– I wish to inform honorable members that owing to the difference in the price of sugar in South Africa and Australia - I do not know whether it has succeeded or not - there was a very substantial proposal made to form a company to export fruit in pulp to South Africa, and there to have it made into preserves, because sugar in that country is . £11 to £12 per ton, while in Australia it is . £18.
– How. long would the pulp be admitted free?
-I do not know,I do know, however, that when in Tasmania, five or six weeks ago, there was talk of a company - I cannot say whether it has since been formed - engineered by South Africans, with the idea of exporting fruit in pulp to South Africa, there to be manufactured into jam. This is an aspect of the case which honorable members ought to consider; and I hope that in our desire to give every encouragement to the sugar industry we shall take car’e not to do a positive injustice to another important industry.
.- The speech of the honorable member for Coolgardie was a most excellent contribution to the discussion, and, so far as I can see, the main facts as presented by him have not been successfully questioned. The other day I voted for a duty on wire-netting in the belief that we could help the farmer to a greater extent if, retaining thatduty, we removed imposts on certain necessaries of life. In the light of the evidence now before honorable members, I think that if I support the amendment of the honorable member for Coolgardie I shall be taking a step in the direction of removing a duty from the necessaries of life. It has been shown by . the honorable member for Herbert that the Colonial Sugar Refining Company is making an annual profit of £700,000; and, as the honorable member was speaking in favour of the continuance of the present duty, we may take it that he was advancing the argument most favorable to his contention. We have had it proved from all sides that the price of sugar is at present exorbitant, and that the wages paid in the industry are not fair wages. It has also been shown that there is a protection of £2 per ton in favour of black-grown sugar; and, in voting for the abolition of that protection I shall be-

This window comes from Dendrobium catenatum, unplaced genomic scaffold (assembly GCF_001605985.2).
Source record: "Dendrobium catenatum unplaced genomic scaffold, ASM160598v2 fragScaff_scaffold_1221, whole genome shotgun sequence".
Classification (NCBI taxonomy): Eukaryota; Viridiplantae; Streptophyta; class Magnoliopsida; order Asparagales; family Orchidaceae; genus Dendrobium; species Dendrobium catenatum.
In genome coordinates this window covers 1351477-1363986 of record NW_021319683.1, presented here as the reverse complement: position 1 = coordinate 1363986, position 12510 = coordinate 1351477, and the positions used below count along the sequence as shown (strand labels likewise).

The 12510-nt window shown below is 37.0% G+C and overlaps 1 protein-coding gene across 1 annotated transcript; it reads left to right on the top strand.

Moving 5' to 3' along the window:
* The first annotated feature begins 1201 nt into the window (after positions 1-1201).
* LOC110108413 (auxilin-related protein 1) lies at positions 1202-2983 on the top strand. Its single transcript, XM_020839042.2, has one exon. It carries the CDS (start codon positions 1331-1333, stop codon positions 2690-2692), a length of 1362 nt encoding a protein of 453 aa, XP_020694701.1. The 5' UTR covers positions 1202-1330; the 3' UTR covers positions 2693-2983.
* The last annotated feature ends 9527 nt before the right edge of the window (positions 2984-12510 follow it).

– Introducing all black-grown sugar.
– Not at all. I shall be taking protection away from blackgrown sugar.
– And from whitegrown sugar too. Fiji is half-owned by the Colonial Sugar Refining Company.
– The Treasurer pointed out that the sugar industry will be brought under the new protection scheme, which is largely designed to safeguard the consumer against exorbitant prices.
– It is designed to first safeguard the wage earner.
– And secondly to safeguard the consumer. We are told that the Board, under that scheme, will inquire, and, if exorbitant prices are charged, Parliament will be recommended to reduce duties.
– I understand that the Board will confine its attention to industries which receive additional protection.
– That does not follow.
– I . understand that the new protection will apply to every item in the schedule.
– Every item in the schedule of the Bill.
– But we shall have an opportunity of putting every item in the Tariff in the schedule of the Bill, and I think honorable members will be prepared to do so. If the Board finds that exorbitant prices are being charged, it . will issue a report, on which Parliament may reduce duties.
– That, was denied the other night by the honorable member’s- leader.